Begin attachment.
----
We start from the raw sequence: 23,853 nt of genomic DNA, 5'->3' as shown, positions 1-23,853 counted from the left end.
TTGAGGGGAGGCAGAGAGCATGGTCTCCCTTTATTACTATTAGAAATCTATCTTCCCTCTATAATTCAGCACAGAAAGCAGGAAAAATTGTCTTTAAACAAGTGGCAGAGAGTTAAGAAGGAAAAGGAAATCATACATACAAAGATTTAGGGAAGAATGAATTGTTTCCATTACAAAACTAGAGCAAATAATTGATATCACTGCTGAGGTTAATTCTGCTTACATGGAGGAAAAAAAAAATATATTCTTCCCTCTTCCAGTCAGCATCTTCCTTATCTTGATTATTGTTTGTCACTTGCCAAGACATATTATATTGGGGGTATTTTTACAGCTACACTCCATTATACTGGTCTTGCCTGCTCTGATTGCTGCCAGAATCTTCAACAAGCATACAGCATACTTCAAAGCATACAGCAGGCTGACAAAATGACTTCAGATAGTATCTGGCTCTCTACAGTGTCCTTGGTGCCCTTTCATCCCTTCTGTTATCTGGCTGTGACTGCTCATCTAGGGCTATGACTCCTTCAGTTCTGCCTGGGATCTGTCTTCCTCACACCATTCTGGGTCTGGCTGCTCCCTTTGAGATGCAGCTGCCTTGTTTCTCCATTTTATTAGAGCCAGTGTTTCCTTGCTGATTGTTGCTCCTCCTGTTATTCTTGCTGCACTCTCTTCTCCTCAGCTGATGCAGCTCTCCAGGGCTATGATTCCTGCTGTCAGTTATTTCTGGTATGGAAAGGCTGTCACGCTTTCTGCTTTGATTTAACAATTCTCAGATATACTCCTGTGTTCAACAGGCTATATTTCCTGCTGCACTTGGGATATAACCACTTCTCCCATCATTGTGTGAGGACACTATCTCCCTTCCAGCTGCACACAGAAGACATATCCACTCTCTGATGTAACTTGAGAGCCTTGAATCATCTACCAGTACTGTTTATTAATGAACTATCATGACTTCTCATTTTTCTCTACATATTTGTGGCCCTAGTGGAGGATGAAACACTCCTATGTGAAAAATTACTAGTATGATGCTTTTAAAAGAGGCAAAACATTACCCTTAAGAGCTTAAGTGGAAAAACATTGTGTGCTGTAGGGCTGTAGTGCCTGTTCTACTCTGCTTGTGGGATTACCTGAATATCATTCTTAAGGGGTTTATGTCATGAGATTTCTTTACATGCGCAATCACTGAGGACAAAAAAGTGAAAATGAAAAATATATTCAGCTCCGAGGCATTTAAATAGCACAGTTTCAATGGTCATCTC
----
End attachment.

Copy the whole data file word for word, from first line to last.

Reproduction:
We start from the raw sequence: 23,853 nt of genomic DNA, 5'->3' as shown, positions 1-23,853 counted from the left end.
TTGAGGGGAGGCAGAGAGCATGGTCTCCCTTTATTACTATTAGAAATCTATCTTCCCTCTATAATTCAGCACAGAAAGCAGGAAAAATTGTCTTTAAACAAGTGGCAGAGAGTTAAGAAGGAAAAGGAAATCATACATACAAAGATTTAGGGAAGAATGAATTGTTTCCATTACAAAACTAGAGCAAATAATTGATATCACTGCTGAGGTTAATTCTGCTTACATGGAGGAAAAAAAAAATATATTCTTCCCTCTTCCAGTCAGCATCTTCCTTATCTTGATTATTGTTTGTCACTTGCCAAGACATATTATATTGGGGGTATTTTTACAGCTACACTCCATTATACTGGTCTTGCCTGCTCTGATTGCTGCCAGAATCTTCAACAAGCATACAGCATACTTCAAAGCATACAGCAGGCTGACAAAATGACTTCAGATAGTATCTGGCTCTCTACAGTGTCCTTGGTGCCCTTTCATCCCTTCTGTTATCTGGCTGTGACTGCTCATCTAGGGCTATGACTCCTTCAGTTCTGCCTGGGATCTGTCTTCCTCACACCATTCTGGGTCTGGCTGCTCCCTTTGAGATGCAGCTGCCTTGTTTCTCCATTTTATTAGAGCCAGTGTTTCCTTGCTGATTGTTGCTCCTCCTGTTATTCTTGCTGCACTCTCTTCTCCTCAGCTGATGCAGCTCTCCAGGGCTATGATTCCTGCTGTCAGTTATTTCTGGTATGGAAAGGCTGTCACGCTTTCTGCTTTGATTTAACAATTCTCAGATATACTCCTGTGTTCAACAGGCTATATTTCCTGCTGCACTTGGGATATAACCACTTCTCCCATCATTGTGTGAGGACACTATCTCCCTTCCAGCTGCACACAGAAGACATATCCACTCTCTGATGTAACTTGAGAGCCTTGAATCATCTACCAGTACTGTTTATTAATGAACTATCATGACTTCTCATTTTTCTCTACATATTTGTGGCCCTAGTGGAGGATGAAACACTCCTATGTGAAAAATTACTAGTATGATGCTTTTAAAAGAGGCAAAACATTACCCTTAAGAGCTTAAGTGGAAAAACATTGTGTGCTGTAGGGCTGTAGTGCCTGTTCTACTCTGCTTGTGGGATTACCTGAATATCATTCTTAAGGGGTTTATGTCATGAGATTTCTTTACATGCGCAATCACTGAGGACAAAAAAGTGAAAATGAAAAATATATTCAGCTCCGAGGCATTTAAATAGCACAGTTTCAATGGTCATCTC